I think the related social rule is that you only ask out people who have given signals that indicate that they might be interested.

0casebash6yMaybe there were signals, but they were just friendly signals. Regardless, this isn't relevant to the question. You're ignoring the hypothetical.
2ChristianKl6yI'm not really. Being creepy isn't about violating a straightforward rule such as that 40 year olds shouldn't ask out 20 year olds. It's about not reading the signals in an interaction and as a result having a bad model of the other person and engaging in actions that make them uncomfortable as a result. A person purposefully sending friendly signals might still say no when asked out, but they generally don't get creeped out.
-2VoiceOfRa6yCan you give a description of these signals and which signals imply what? Without that, this rule is so vague as to be useless.
4ChristianKl6yNo, it's not. If you get repeatibly the result that you creep out woman then you are by definition bad at reading the signals that lead up to doing something that creeps out the woman. You calibrate your results based on empiric reality and not on what you read online about what certain signals mean. If you frequently freak out woman with asking them out then you reduce the intensity of what you ask women. You might instead ask a woman whether she has a boyfriend. Not calibrating based on empiric reality but based on trying to guess based on rules that you read online is bad. If the empiric reality is that your actions creep out women than you change your actions instead of trying to rationalize your behavior with saying that you didn't violate a clear social rule.
-2VoiceOfRa6ySo your actual rule is, "people who are bad at reading subtle signals should never ask women out"? If there existed signals that were reliable indicators, you'd expect numerous people to have posted them online. The fact that you have to explicitly disclaim them is evidence that such signals don't really exist, or are unreliable. Here's another theory, a woman freaking out has more to do with how you ask and who's doing the asking, specifically whether you are perceived as a high status "alpha", a low status "gamma", or somewhere in between. In particular "If you frequently freak out woman with asking them out then you reduce the intensity of what you ask women" is horrible advise since it will make you be perceived as lower status.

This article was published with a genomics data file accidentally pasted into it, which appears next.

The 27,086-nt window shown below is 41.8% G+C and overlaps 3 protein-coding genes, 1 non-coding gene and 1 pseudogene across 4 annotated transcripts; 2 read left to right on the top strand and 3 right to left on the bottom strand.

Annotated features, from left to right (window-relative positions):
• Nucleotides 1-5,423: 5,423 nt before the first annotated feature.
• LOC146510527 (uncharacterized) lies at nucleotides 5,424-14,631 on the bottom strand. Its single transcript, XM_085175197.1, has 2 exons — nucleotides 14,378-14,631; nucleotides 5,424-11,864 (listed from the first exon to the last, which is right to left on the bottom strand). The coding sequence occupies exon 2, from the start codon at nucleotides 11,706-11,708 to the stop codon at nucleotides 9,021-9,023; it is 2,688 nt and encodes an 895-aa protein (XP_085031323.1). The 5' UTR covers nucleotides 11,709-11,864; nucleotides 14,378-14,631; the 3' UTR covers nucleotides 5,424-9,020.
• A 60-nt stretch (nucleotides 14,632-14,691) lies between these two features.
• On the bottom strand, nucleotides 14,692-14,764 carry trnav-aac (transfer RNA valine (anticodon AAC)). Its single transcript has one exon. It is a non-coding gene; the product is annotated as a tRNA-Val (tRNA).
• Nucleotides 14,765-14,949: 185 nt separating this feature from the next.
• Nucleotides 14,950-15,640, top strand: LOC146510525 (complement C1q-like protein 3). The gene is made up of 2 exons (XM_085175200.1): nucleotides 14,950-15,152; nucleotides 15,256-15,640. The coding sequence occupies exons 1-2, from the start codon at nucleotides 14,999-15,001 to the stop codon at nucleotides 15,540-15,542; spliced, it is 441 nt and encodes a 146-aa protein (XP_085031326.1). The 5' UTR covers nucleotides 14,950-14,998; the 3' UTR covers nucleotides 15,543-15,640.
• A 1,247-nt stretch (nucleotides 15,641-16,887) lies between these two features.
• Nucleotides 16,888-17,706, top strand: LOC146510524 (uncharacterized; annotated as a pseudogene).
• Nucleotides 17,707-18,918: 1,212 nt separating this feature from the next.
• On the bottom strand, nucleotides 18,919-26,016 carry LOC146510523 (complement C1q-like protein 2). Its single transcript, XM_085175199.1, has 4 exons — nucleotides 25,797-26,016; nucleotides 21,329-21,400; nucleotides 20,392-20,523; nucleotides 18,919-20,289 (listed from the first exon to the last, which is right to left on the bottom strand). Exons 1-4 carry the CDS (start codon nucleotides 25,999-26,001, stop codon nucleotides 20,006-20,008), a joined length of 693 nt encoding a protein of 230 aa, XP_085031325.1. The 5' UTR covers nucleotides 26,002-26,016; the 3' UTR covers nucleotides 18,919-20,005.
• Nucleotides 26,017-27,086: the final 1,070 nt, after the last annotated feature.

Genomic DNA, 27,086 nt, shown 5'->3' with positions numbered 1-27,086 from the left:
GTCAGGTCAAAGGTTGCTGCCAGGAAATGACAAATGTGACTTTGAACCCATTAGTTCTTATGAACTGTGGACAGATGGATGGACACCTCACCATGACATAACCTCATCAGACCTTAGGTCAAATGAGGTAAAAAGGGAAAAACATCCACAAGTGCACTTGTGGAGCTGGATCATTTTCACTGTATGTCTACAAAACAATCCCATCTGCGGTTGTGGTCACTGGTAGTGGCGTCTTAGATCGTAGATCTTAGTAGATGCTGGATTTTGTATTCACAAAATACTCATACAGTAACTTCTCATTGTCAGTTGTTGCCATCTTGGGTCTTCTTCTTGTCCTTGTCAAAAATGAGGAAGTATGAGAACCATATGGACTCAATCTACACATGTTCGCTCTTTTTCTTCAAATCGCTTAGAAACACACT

4gjm6yThat isn't "another theory", because what ChristianKI was saying wasn't a theory about what determines whether people freak out when approached (but yours is), and it was a theory about how to adjust your expectations concerning freakouts (but yours isn't). How frequently you make romantic/sexual overtures to women (and how "intense" they are) is not a thing that others can readily observe unless they're with you all the time, and making such overtures and getting turned down flat because you creep the women out is ... not obviously higher-status-looking than leaving them alone. Even if it turns out that making such overtures, freaking their recipient out, and getting turned down flat is a small overall status gain for you, it still doesn't follow that you should do it -- unless you simply don't care about the women involved except as pawns in your status game. I would guess that being freaked out is an unpleasant experience for most women, and that consequently not freaking women out is a goal for most not-perfectly-selfish men. (It won't and shouldn't be the only goal, of course.)
0VoiceOfRa6yHow intense a romantic overtone is can be readily observed while it is being made.
0gjm6yYes, but unless your associates are following you around all the time and looking over your shoulder whenever you talk to a woman, none of them is going to see enough examples to get much idea of exactly what you're doing.
2ChristianKl6yThe question is not "what should people do" but "what is being creepy about". Being creepy is quite often about not being good at understanding other people and acting badly as a result. If you are bad at reading subtle sign the straightforward way is to learn to get better at it. For that it's helpful to do bodywork and train to perceive was your own body is doing. It's also helpful to go to workshops with people who give you honest and direct feedback. Even textbook PUA has it's compliance tests to get information about whether a woman is likely to say 'yes'.